An independent advisory body tasked with assessing Estonian fiscal policy says it does not approve of the Ministry of Finance's summer economic forecast, issued in late August, on the grounds that it uses outdated premises on the growth of government spending, partly relating to the change in administration in July.
The Fiscal Council (Eelarvenõukogu), said that: "First of all, when preparing the summer forecast, forecasts of government sector consumption and wage costs were used, which are based on the state budget strategy completed a year and a half ago, the forecasting assumptions of which have become outdated due to rapid inflation."
"Second, when preparing the summer forecast, the spending measures provided for by the new government coalition, whose contents of which were announced in July, were not taken into account," the statement said.
As a result, the finance ministry's summer forecast significantly underestimates the volume of government sector expenditures, the budget deficit and the debt burden in 2023‒2026, the council says, something which in turn has an impact on other forecast economic indicators.
In April this year, the ministry predicted a one-percent decline in Estonia's GDP, while the ministry in its summer forecast predicted a 1.2-percent increase for the coming year, instead.
Finance Minister Keit Pentus-Rosimannus said: "Whereas in the spring we were preparing for an economic recession, we can now see that Estonia will have a positive economic result overall this year. Compared with the spring forecast, the newer forecast also shows the state better state in a better situation."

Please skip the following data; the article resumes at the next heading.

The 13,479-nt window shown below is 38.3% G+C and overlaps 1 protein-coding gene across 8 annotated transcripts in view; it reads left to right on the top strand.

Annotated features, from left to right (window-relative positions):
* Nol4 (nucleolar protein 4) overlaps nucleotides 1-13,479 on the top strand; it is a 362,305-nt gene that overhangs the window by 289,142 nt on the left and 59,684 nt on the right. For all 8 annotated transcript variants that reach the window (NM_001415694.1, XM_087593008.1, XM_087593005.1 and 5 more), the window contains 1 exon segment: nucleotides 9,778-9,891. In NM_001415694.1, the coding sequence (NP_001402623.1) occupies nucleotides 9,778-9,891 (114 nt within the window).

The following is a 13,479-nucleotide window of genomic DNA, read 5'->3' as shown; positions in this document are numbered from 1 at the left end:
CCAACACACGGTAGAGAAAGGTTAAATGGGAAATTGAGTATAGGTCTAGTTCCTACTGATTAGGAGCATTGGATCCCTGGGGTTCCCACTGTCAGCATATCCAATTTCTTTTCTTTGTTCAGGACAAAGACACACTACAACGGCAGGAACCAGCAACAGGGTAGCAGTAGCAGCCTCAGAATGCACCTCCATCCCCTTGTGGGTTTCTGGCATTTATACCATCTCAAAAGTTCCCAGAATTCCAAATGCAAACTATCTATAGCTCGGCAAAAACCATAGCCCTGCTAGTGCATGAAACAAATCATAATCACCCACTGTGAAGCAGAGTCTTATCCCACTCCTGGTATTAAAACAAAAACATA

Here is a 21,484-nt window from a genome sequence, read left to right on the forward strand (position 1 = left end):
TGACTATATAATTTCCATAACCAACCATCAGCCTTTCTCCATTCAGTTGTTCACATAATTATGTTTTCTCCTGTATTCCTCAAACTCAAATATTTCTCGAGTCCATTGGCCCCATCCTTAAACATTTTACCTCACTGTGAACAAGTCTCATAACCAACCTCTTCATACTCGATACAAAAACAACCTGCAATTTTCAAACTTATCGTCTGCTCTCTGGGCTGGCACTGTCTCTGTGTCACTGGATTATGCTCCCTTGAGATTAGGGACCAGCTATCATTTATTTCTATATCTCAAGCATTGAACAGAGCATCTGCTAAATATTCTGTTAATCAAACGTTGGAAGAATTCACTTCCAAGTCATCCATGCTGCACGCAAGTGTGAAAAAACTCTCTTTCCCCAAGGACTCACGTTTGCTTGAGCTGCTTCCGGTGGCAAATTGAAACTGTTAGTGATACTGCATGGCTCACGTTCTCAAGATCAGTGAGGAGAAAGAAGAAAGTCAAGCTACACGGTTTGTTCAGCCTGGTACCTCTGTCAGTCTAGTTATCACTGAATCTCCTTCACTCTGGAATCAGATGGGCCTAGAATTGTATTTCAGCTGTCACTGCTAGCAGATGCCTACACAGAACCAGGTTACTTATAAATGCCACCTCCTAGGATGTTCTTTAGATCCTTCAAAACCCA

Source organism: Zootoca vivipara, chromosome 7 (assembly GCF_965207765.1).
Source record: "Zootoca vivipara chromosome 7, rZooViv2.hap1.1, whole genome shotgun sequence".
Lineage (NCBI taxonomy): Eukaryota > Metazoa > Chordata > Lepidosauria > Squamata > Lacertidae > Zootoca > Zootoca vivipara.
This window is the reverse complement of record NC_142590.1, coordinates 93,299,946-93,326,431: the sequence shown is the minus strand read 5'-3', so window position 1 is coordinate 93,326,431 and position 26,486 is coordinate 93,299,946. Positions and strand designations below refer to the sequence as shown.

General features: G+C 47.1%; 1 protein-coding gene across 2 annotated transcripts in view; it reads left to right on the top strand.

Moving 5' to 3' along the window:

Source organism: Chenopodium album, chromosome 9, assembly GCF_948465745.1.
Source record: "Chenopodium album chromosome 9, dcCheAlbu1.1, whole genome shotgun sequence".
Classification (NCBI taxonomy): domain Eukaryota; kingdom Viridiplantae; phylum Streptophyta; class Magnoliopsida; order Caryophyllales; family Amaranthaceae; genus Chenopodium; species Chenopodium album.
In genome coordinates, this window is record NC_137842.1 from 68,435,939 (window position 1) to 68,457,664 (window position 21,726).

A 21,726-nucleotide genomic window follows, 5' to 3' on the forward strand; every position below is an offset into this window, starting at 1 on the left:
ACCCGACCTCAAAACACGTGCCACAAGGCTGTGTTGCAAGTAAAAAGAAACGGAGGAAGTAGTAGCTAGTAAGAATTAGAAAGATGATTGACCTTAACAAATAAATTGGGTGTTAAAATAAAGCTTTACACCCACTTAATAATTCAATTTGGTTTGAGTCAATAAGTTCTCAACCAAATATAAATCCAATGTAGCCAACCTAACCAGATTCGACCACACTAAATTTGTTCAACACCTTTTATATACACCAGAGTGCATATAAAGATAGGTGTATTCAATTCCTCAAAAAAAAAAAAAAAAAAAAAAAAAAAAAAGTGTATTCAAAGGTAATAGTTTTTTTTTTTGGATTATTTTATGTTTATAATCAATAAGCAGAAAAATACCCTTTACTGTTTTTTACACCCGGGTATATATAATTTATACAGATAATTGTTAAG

The Fiscal Council also recommended that the State Budget Strategy (RES) 2023‒2026, which is currently being prepared by the government, should include an updated macroeconomic forecast also, while in the future, the council recommends that the forecasts of the Ministry of Finance should include two scenarios, one based on legislation (ie. the State Budget Act, primarily) and one on the most likely scenario, as the ministry sees it.
The summer forecast published in August puts Estonia's economic growth at a slow down, to 0.5 percent, for 2023, compared with 1 percent for this year.
According to the ministry, inflation will also drop, to 6.7 percent next year, though this year it will remain at 19.5 percent for the year, among the highest rates in Europe.
While inflation leads to increased tax revenues, this has to be offset against increased state expenditure, for the same reason. Wage and cost pressure will also continue to rise, even as expenditures in the state budget for the rest of this year is already set.
The Fiscal Council is required to give an assessment of macro-economic forecasts and state financing and on the budget strategy, as well as how budgetary goals are being achieved. The six-member council meets at least five times a year, and its members are appointed to five-year terms by the Bank of Estonia.
Editor: Andrew Whyte